6. A method of operating a light emitting diode (LED) light system, comprising: writing data in a first set of registers, each register of the first set arranged to operate a respective LED of a first plurality of series connected LEDs; writing data in a second set of registers, each register of the second set arranged to operate the respective LED of the first plurality of series connected LEDs; incrementing a count in a first counter in response to a clock signal; turning on each respective LED when a register of the first set matches a respective count of the first counter; and turning off each respective LED when a register of the second set matches a respective count of the first counter.

7. A method as in claim 6, comprising: writing data in the first set of registers so that each respective LED turns on in response to a different count of the first counter; and writing data in the second set of registers so that each respective LED turns off in response to a different count of the first counter.

8. A method as in claim 6, comprising writing data in each register of the first and second sets of registers in a single clock cycle of the clock signal.

9. A method as in claim 6, comprising writing data in each register of only the first set of registers in a single clock cycle of the clock signal.

10. A method as in claim 6, comprising writing data in each register of only the second set of registers in a single clock cycle of the clock signal.

11. A method as in claim 6, comprising controlling a duty cycle of each LED of the first plurality of series connected LEDs by a difference between the data stored in each respective register of the first set of registers and the data stored in each respective register of the second set of registers.

12. A method as in claim 6, comprising: writing data in a third set of registers, each register of the third set arranged to operate a respective LED of a second plurality of series connected LEDs; writing data in a fourth set of registers, each register of the fourth set arranged to operate the respective LED of the second plurality of series connected LEDs; incrementing a count in a second counter in response to the clock signal; turning on each respective LED when a register of the third set matches a respective count of the second counter; and turning off each respective LED when a register of the fourth set matches a respective count of the second counter.

13. A method as in claim 12, comprising synchronizing the first and second counters in response to a synchronization signal.
Description



BACKGROUND

Embodiments of the present invention relate to a light emitting diode (LED) bypass and control circuit for fault tolerant LED lighting systems.

Light emitting diode (LED) lighting systems are presently used for many applications such as automobiles, homes, businesses, and security systems. LED lighting systems to provide illumination more efficiently than incandescent lighting systems, since they expend much less power in heat generation and are much more reliable. LED lighting systems are also much more flexible than fluorescent lighting systems, since they are more tolerant to environmental conditions such as shock, contamination, and temperature. Moreover, they may be operated with controlled duty cycles to adjust brightness. LED lighting systems are often configured as series-connected LEDs due to their relatively small forward voltage. As such, the series connection or string of LEDs is susceptible to failure if any LED in the string fails open.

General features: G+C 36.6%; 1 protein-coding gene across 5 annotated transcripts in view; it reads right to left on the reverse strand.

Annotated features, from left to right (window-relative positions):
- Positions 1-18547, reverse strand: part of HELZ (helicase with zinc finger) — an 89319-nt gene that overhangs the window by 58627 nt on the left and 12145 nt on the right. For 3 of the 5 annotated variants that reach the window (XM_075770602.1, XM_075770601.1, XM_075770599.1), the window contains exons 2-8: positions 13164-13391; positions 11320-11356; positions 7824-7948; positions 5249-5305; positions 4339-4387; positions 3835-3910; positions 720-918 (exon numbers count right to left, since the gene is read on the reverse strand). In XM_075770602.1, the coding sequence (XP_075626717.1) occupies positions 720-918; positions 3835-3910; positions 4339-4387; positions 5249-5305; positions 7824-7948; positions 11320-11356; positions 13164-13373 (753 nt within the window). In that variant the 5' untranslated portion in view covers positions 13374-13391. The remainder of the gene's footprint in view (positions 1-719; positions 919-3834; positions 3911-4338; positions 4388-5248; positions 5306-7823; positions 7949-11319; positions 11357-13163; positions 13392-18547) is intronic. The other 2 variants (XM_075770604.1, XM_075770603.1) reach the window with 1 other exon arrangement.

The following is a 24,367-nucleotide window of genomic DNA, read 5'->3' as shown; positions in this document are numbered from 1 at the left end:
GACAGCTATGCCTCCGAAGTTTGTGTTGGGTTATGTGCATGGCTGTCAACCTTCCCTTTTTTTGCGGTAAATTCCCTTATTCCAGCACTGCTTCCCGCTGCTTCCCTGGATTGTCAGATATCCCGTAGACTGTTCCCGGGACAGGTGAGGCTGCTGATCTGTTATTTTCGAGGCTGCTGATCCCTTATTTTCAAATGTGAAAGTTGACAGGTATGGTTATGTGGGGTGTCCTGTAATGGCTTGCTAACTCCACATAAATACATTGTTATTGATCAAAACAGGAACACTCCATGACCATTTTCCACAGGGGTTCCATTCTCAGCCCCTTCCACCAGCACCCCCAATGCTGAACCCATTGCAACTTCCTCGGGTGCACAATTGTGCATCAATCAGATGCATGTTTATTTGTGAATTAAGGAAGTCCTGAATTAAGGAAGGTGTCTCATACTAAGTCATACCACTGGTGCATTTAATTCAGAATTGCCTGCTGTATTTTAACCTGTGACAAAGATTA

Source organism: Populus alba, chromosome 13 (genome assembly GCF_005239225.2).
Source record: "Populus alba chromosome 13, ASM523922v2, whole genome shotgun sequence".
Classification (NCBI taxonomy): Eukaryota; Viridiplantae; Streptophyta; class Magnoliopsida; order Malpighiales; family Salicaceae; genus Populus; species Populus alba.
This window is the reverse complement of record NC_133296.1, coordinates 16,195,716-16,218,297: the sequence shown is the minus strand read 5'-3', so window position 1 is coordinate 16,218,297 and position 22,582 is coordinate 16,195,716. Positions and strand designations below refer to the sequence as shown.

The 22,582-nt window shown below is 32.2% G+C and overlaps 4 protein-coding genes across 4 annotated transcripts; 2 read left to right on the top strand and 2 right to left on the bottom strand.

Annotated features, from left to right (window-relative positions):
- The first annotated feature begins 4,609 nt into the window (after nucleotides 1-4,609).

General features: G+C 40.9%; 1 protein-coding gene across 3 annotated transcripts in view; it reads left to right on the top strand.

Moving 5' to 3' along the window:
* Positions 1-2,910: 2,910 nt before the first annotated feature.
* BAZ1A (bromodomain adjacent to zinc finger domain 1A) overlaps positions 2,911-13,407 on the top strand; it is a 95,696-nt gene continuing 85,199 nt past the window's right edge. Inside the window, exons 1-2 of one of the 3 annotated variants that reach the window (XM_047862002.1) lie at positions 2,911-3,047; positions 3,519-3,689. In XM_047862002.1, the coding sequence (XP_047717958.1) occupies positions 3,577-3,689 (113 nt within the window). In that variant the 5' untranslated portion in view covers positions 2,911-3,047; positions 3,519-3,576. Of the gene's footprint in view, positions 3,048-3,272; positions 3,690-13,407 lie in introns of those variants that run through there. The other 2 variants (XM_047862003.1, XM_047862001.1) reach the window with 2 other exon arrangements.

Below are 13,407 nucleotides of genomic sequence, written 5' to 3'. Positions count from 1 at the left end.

While preceding approaches have provided steady improvements in LED lighting systems, the present inventors recognize that still further improvements are possible. Accordingly, the preferred embodiments described below are directed toward improving upon the prior art.

BRIEF SUMMARY OF THE INVENTION

In a preferred embodiment of the present invention, a light system is disclosed. The light system includes a plurality of series connected light emitting diodes. Each of a plurality of transistors has a control terminal and has a current path coupled in parallel with a respective light emitting diode. The light system includes a fault detector circuit coupled in parallel with each respective light emitting diode. Each fault detector circuit has a first comparator arranged to compare a voltage across the respective light emitting diode to a respective first reference voltage.

Another embodiment provides a register circuit having a first subset comprising ON registers, a second subset comprising OFF registers, and a logic circuit. The logic circuit arrange to select the first subset in response to a first sequence of K address signals, and to select a first part of the first subset and a first part of the second subset in response to a second sequence of K address signals.

Another embodiment provides a method of operating a light system comprising writing data in a first set of registers, writing data in a second set of registers, incrementing a count in a first counter, and turning LEDs on or off based on contents of the registers and counter.

BRIEF DESCRIPTION OF THE DRAWINGS

FIG. 1 is a LED lighting system according to the present invention;